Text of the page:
Interview with Hirofumi Motoyama, Producer of National Geographic Panda

I’ve been a member of National Geographic for a long time. I have subscriptions to three of their magazines, have several documentaries on DVD, I’ve attended their Winter lecture series back in Minneapolis, and I’ve even reviewed Wings Over Africa when it was presented two and a half years ago.

So of course when it was revealed that Namco would be publishing National Geographic’s first ever video game, I was curious. After learning it would be an animal raising sim, I was a little less curious. Nintendogs and the various “Animalz” games held no interest for me. Why would I want to raise an animal I’d never willingly own in the first place? And why would I choose a video game instead of an actual pet.

Then the other shoe dropped. The animal in this sim…was a Panda. Panda’s are one of the most popular, exotic, and sadly rare animals on the planet. Every day their population and territory shrinks thanks to deforestation, human encroachment and other acts of stupidity. The game also promised to make users aware of the plight of the panda through national Geographic articles and video footage. Even better! So I decided to sit down and pick the mind of the game’s producer, Hirofumi Motoyama.

DHGF: What was the impetus for creating a game with the National Geographic brand and license?

HM: We were already making a panda game when National Geographic approached us to discuss opportunities that would expand their presence within the videogame industry. Our entertainment experience and National Geographic’s educational expertise seemed to be a perfect fit so we decided to do a strategic collaboration.

DHGF: The panda (although not actually a bear) is one of those animals that seems to universally captivate humanity. How does the game capture the personality and movements of this species? Was it hard to design an A.I. that mimicked Pandas?

HM: Designing the A.I. was challenging as the Panda is an easygoing animal but we feel the cute little panda’s movements and personalities are reproduced very well in the game. It will definitely put a smile on player’s faces and captivate people in that sense.

DHGF: The game revolves around raising and playing with a panda cub. How does the game differentiate itself from a range of other animal/creature raising sims like Nintendogs or Hey You Pikachu?

HM: What differentiates National Geographic Panda from these titles is that it’s not just about teaching a pet tricks. The panda may try to do different things, but when they can’t do it on their own, the player can step in and help. Then, the panda may be able to reenact the activity on their own. It’s a more delicate and heartwarming communication game.

DHGF: From screenshots that we’ve seen, National Geographic panda appears to take place in a wildlife refuge or zoo rather than the Panda’s natural habitat in China. What was the reasoning behind this?

HM: We wanted to offer players a variety of locations to choose from.

DHGF: What made you choose to develop National Geographic Panda solely for the DS?

HM: The DS’ touch screen was a big factor in our decision as it allows people to directly interact with the pandas using the stylus.

DHFG: Why the focus just on Panda cubs rather than adult pandas?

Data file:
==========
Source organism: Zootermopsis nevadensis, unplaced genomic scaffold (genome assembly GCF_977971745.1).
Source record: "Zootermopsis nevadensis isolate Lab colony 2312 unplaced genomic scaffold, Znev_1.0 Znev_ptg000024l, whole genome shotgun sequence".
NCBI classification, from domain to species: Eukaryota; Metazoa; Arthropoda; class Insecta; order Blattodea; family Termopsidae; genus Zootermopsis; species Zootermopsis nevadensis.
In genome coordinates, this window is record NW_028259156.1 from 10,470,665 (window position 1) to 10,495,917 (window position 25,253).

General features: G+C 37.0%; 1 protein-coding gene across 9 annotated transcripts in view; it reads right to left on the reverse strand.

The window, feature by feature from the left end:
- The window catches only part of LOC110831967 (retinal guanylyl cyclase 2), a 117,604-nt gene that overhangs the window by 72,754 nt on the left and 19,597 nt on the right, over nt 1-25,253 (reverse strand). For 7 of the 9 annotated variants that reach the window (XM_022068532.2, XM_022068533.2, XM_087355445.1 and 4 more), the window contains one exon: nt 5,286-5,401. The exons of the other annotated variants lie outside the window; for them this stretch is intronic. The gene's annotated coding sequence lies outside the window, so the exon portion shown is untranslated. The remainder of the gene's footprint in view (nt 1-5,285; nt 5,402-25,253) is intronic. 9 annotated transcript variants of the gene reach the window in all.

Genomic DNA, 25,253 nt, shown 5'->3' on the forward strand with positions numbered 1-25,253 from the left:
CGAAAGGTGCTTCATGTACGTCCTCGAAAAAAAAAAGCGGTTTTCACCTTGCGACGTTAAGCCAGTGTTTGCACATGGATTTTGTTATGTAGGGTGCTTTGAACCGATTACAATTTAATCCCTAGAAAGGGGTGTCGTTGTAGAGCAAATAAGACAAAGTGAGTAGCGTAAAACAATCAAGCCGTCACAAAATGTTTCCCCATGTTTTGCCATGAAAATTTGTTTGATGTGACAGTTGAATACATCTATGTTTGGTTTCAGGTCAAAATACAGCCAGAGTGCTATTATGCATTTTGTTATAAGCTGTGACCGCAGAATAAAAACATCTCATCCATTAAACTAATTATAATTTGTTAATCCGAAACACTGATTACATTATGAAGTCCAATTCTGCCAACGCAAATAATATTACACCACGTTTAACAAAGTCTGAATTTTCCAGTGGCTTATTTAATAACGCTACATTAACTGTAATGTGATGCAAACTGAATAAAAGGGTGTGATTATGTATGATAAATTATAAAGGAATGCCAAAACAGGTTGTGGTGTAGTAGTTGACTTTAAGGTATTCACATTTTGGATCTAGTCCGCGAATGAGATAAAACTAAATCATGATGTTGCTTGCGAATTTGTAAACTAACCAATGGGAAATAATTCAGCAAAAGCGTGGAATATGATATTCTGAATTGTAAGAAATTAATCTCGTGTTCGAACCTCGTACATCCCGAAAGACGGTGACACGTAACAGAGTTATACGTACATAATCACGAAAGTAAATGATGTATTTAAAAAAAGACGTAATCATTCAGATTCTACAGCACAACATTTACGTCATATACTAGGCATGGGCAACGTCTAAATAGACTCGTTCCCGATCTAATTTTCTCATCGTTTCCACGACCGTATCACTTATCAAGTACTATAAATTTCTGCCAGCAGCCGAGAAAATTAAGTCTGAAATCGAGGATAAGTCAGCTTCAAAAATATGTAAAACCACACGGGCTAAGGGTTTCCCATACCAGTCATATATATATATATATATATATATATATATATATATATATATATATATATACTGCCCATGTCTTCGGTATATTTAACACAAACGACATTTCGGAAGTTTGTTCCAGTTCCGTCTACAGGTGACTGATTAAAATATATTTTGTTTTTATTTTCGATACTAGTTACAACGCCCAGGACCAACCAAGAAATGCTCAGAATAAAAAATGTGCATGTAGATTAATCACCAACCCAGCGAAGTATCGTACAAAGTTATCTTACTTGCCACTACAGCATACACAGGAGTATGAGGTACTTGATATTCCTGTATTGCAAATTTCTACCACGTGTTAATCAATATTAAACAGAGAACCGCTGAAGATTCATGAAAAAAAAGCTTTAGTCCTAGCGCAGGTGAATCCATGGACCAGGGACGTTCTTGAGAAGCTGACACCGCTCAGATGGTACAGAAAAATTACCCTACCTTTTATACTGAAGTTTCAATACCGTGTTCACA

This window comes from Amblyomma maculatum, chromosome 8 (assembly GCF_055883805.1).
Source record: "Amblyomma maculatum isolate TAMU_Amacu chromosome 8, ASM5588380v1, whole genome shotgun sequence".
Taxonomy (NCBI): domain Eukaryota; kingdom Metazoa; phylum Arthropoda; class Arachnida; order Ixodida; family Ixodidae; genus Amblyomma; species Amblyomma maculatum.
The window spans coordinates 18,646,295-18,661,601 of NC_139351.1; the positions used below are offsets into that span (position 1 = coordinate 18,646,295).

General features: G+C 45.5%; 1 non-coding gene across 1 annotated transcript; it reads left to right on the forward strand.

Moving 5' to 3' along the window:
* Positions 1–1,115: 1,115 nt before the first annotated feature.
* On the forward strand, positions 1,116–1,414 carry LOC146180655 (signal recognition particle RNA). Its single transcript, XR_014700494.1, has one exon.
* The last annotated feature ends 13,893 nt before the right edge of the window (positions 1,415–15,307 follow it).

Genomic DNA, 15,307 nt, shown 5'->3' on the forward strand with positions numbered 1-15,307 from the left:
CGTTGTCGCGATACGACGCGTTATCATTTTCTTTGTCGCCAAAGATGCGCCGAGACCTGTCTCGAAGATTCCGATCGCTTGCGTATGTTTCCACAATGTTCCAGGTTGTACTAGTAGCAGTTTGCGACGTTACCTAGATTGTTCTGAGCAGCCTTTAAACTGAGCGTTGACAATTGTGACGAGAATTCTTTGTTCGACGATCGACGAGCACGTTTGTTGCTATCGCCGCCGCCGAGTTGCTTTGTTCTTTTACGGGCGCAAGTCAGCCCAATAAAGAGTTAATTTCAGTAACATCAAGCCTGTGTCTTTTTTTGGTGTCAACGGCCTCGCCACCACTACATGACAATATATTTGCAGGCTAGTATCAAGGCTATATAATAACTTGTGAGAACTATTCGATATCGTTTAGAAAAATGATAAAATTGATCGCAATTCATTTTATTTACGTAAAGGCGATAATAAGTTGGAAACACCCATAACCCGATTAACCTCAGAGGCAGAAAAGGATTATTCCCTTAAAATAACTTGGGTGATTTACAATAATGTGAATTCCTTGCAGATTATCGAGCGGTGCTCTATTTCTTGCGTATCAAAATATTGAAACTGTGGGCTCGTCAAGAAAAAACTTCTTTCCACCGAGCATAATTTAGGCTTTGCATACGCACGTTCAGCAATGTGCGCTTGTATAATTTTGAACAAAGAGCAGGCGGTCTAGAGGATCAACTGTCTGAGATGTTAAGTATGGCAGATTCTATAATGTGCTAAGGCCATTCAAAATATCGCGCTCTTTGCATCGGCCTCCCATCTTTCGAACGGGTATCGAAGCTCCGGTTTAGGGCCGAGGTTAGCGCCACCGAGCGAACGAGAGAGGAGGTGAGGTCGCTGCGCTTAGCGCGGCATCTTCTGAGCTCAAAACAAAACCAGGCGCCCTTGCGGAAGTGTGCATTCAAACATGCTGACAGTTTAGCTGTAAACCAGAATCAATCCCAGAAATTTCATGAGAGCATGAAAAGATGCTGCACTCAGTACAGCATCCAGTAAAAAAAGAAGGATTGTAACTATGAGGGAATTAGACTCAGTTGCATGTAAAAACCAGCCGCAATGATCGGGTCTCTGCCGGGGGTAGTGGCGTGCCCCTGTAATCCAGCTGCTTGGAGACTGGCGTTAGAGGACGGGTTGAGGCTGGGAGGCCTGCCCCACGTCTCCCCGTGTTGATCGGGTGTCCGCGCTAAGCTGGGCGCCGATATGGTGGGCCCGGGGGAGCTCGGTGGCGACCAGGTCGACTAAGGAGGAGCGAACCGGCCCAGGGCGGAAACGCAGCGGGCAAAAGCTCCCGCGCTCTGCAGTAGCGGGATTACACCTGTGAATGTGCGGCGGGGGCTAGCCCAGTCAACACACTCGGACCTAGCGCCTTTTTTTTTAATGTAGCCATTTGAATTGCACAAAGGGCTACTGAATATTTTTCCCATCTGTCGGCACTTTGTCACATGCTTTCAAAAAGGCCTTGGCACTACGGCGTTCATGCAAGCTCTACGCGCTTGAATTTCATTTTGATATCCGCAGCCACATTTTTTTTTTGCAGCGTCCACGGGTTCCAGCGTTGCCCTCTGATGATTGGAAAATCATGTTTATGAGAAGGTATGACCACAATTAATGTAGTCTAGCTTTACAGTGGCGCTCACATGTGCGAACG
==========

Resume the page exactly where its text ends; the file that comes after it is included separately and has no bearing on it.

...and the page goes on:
HM: Like real-world pandas, the cubs are really playful and aggressive, whereas the adults are really relaxed and easygoing.

DHGF: Obviously as this is a title bearing the National Geographic logo and name, there will be just as much an emphasis on education as entertainment. What are some of the ways players will be able to learn about real life pandas from this game?

HM: As you play the game you’ll be able to enjoy actual National Geographic pictures and articles.

DHGF: Pandas are an endangered species with only about two to three thousand currently surviving in the wild. Do you think National Geographic Panda will be able to make people more aware of the plight facing these animals in the wild?

HM: I’m hoping it will. We are really worried about their plight and we hope that this game would draw people’s attention and increase awareness.

DHGF: What about National Geographic Panda do you think will make it appeal to a wide range of gamers, regardless of age, gender, or genre preference?

HM: Simply put, it’s because the game is it is easy to pick up and play.

DHGF: Finally, will National Geographic Panda feature the classic National Geographic theme song?

HM: No, the National Geographic theme song will not be present in the game.

I have to admit, I was actually really disappointed to hear the classic National Geographic theme song in NOT in the game. We also didn’t gleam a lot of information about the game in this conversation, which disappointed me as well. Hopefully the closer we get to the game, the more we’ll learn about the specific articles included with the game, the interface system, and what all the game will entail. Until then, this will have to suffice. Either that or insert your own Tekken “Panda wins!” jokes here while singing the “Petey The Sexual harassment Panda” song.

Who lives in the east ‘neath the willow tree
Sexual Harassment Panda!
Who explains sexual harassment to you and me
Sexual Harassment Panda!
Don’t say that don’t touch there
Don’t be nasty says the silly bear
He’s come to tell you what’s right and wrong
Sexual Harassment Panda!







2 responses to “Interview with Hirofumi Motoyama, Producer of National Geographic Panda”

  1. […] National Geographic Panda which fits perfectly into a certain South Park song. […]

  2. […] the National Geographic games I’ve played have been pretty bad. I was unimpressed with National Geographic Panda and Sea Monsters: A Prehistoric Adventure was downright terrible. In fact the only fun I’ve […]

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